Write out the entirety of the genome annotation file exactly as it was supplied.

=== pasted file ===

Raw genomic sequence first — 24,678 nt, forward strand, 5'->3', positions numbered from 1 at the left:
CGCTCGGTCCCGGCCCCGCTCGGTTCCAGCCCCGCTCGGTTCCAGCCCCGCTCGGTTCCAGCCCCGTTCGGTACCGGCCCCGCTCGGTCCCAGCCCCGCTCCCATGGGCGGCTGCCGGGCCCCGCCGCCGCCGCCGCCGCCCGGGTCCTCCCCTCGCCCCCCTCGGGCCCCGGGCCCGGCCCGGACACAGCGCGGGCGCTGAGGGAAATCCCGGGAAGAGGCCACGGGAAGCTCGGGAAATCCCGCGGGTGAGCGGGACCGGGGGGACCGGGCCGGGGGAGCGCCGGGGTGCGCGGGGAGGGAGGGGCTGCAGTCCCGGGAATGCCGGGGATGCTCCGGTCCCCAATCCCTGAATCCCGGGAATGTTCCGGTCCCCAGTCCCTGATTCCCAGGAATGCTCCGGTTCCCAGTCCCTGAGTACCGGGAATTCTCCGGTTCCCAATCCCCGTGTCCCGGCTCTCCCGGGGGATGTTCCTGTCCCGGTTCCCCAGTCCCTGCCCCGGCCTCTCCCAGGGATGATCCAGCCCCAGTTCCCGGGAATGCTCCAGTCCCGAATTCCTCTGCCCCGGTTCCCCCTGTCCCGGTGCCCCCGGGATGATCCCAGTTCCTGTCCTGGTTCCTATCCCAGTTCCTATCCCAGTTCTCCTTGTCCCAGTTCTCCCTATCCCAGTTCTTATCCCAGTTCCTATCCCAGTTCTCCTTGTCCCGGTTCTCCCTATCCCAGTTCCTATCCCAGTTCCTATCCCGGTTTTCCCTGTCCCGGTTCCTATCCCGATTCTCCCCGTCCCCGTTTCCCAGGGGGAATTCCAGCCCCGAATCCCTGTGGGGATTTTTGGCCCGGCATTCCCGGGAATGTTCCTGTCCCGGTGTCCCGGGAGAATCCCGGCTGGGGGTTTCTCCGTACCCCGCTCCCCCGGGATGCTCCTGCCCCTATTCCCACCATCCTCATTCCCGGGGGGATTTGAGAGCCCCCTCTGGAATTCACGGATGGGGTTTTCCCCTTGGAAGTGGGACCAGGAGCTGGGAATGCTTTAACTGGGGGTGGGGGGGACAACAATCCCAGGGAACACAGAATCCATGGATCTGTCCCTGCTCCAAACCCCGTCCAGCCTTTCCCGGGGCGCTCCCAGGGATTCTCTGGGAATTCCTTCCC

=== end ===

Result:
Raw genomic sequence first — 24,678 nt, forward strand, 5'->3', positions numbered from 1 at the left:
CGCTCGGTCCCGGCCCCGCTCGGTTCCAGCCCCGCTCGGTTCCAGCCCCGCTCGGTTCCAGCCCCGTTCGGTACCGGCCCCGCTCGGTCCCAGCCCCGCTCCCATGGGCGGCTGCCGGGCCCCGCCGCCGCCGCCGCCGCCCGGGTCCTCCCCTCGCCCCCCTCGGGCCCCGGGCCCGGCCCGGACACAGCGCGGGCGCTGAGGGAAATCCCGGGAAGAGGCCACGGGAAGCTCGGGAAATCCCGCGGGTGAGCGGGACCGGGGGGACCGGGCCGGGGGAGCGCCGGGGTGCGCGGGGAGGGAGGGGCTGCAGTCCCGGGAATGCCGGGGATGCTCCGGTCCCCAATCCCTGAATCCCGGGAATGTTCCGGTCCCCAGTCCCTGATTCCCAGGAATGCTCCGGTTCCCAGTCCCTGAGTACCGGGAATTCTCCGGTTCCCAATCCCCGTGTCCCGGCTCTCCCGGGGGATGTTCCTGTCCCGGTTCCCCAGTCCCTGCCCCGGCCTCTCCCAGGGATGATCCAGCCCCAGTTCCCGGGAATGCTCCAGTCCCGAATTCCTCTGCCCCGGTTCCCCCTGTCCCGGTGCCCCCGGGATGATCCCAGTTCCTGTCCTGGTTCCTATCCCAGTTCCTATCCCAGTTCTCCTTGTCCCAGTTCTCCCTATCCCAGTTCTTATCCCAGTTCCTATCCCAGTTCTCCTTGTCCCGGTTCTCCCTATCCCAGTTCCTATCCCAGTTCCTATCCCGGTTTTCCCTGTCCCGGTTCCTATCCCGATTCTCCCCGTCCCCGTTTCCCAGGGGGAATTCCAGCCCCGAATCCCTGTGGGGATTTTTGGCCCGGCATTCCCGGGAATGTTCCTGTCCCGGTGTCCCGGGAGAATCCCGGCTGGGGGTTTCTCCGTACCCCGCTCCCCCGGGATGCTCCTGCCCCTATTCCCACCATCCTCATTCCCGGGGGGATTTGAGAGCCCCCTCTGGAATTCACGGATGGGGTTTTCCCCTTGGAAGTGGGACCAGGAGCTGGGAATGCTTTAACTGGGGGTGGGGGGGACAACAATCCCAGGGAACACAGAATCCATGGATCTGTCCCTGCTCCAAACCCCGTCCAGCCTTTCCCGGGGCGCTCCCAGGGATTCTCTGGGAATTCCTTCCC